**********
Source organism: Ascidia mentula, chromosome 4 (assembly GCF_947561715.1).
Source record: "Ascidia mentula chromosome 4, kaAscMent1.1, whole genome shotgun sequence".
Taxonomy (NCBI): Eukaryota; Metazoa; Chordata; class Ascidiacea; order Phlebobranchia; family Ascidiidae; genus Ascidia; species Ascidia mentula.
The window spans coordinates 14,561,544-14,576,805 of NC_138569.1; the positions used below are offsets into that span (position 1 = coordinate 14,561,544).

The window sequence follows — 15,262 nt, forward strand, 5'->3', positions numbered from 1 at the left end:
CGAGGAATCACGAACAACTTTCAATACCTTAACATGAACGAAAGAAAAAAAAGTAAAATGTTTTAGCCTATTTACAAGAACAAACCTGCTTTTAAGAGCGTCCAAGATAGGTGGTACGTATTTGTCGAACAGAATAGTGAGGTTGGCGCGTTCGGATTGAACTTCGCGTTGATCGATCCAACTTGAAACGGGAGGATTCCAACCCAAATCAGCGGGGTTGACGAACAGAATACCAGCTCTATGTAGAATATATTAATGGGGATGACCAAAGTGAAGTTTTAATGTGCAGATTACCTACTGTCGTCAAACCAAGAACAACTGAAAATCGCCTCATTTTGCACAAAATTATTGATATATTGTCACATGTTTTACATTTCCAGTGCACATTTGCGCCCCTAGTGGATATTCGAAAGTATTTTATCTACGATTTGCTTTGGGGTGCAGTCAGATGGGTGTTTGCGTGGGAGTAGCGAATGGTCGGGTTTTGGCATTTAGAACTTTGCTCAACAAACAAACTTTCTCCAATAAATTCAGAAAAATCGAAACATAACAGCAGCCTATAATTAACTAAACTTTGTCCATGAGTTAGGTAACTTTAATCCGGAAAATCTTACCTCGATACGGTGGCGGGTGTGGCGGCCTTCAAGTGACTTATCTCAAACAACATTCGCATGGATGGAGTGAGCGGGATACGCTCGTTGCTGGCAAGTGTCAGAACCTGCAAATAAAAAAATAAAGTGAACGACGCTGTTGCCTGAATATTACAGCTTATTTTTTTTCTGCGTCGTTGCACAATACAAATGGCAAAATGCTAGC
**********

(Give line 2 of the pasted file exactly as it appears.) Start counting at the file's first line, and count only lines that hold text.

Source record: "Ascidia mentula chromosome 4, kaAscMent1.1, whole genome shotgun sequence".